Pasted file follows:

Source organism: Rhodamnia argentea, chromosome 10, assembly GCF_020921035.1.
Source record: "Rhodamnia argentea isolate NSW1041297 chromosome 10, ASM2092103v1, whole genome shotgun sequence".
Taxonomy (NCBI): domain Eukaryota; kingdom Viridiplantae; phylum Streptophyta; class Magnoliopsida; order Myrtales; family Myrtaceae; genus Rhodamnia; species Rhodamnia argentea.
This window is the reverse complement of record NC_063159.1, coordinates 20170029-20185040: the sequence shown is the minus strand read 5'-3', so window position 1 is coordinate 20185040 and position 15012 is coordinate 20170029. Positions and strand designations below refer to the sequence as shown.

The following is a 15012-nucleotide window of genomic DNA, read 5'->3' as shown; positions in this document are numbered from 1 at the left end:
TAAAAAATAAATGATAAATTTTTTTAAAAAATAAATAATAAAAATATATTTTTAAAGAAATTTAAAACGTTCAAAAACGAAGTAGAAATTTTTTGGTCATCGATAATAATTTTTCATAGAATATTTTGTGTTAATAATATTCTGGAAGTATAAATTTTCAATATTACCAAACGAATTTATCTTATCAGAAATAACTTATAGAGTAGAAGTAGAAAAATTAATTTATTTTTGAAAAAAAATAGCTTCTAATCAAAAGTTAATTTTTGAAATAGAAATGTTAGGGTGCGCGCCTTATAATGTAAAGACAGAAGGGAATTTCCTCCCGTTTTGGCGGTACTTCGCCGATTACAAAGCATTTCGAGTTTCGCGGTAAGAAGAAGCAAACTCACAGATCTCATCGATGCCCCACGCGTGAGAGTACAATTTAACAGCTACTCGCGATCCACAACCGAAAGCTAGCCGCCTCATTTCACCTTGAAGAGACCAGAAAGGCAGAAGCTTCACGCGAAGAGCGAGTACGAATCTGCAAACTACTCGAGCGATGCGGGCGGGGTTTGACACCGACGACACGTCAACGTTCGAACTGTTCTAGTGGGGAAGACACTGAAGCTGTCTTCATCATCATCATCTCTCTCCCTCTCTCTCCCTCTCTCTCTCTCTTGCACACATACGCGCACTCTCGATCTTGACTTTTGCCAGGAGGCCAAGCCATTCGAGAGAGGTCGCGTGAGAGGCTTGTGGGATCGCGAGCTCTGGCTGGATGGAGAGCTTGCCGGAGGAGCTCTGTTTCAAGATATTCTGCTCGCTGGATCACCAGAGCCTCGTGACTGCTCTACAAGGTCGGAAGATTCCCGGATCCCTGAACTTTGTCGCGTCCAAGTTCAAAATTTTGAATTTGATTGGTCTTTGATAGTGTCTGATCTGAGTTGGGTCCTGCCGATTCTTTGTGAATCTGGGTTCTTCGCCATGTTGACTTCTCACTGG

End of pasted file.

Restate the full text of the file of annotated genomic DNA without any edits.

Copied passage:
Source organism: Rhodamnia argentea, chromosome 10, assembly GCF_020921035.1.
Source record: "Rhodamnia argentea isolate NSW1041297 chromosome 10, ASM2092103v1, whole genome shotgun sequence".
Taxonomy (NCBI): domain Eukaryota; kingdom Viridiplantae; phylum Streptophyta; class Magnoliopsida; order Myrtales; family Myrtaceae; genus Rhodamnia; species Rhodamnia argentea.
This window is the reverse complement of record NC_063159.1, coordinates 20170029-20185040: the sequence shown is the minus strand read 5'-3', so window position 1 is coordinate 20185040 and position 15012 is coordinate 20170029. Positions and strand designations below refer to the sequence as shown.

The following is a 15012-nucleotide window of genomic DNA, read 5'->3' as shown; positions in this document are numbered from 1 at the left end:
TAAAAAATAAATGATAAATTTTTTTAAAAAATAAATAATAAAAATATATTTTTAAAGAAATTTAAAACGTTCAAAAACGAAGTAGAAATTTTTTGGTCATCGATAATAATTTTTCATAGAATATTTTGTGTTAATAATATTCTGGAAGTATAAATTTTCAATATTACCAAACGAATTTATCTTATCAGAAATAACTTATAGAGTAGAAGTAGAAAAATTAATTTATTTTTGAAAAAAAATAGCTTCTAATCAAAAGTTAATTTTTGAAATAGAAATGTTAGGGTGCGCGCCTTATAATGTAAAGACAGAAGGGAATTTCCTCCCGTTTTGGCGGTACTTCGCCGATTACAAAGCATTTCGAGTTTCGCGGTAAGAAGAAGCAAACTCACAGATCTCATCGATGCCCCACGCGTGAGAGTACAATTTAACAGCTACTCGCGATCCACAACCGAAAGCTAGCCGCCTCATTTCACCTTGAAGAGACCAGAAAGGCAGAAGCTTCACGCGAAGAGCGAGTACGAATCTGCAAACTACTCGAGCGATGCGGGCGGGGTTTGACACCGACGACACGTCAACGTTCGAACTGTTCTAGTGGGGAAGACACTGAAGCTGTCTTCATCATCATCATCTCTCTCCCTCTCTCTCCCTCTCTCTCTCTCTTGCACACATACGCGCACTCTCGATCTTGACTTTTGCCAGGAGGCCAAGCCATTCGAGAGAGGTCGCGTGAGAGGCTTGTGGGATCGCGAGCTCTGGCTGGATGGAGAGCTTGCCGGAGGAGCTCTGTTTCAAGATATTCTGCTCGCTGGATCACCAGAGCCTCGTGACTGCTCTACAAGGTCGGAAGATTCCCGGATCCCTGAACTTTGTCGCGTCCAAGTTCAAAATTTTGAATTTGATTGGTCTTTGATAGTGTCTGATCTGAGTTGGGTCCTGCCGATTCTTTGTGAATCTGGGTTCTTCGCCATGTTGACTTCTCACTGG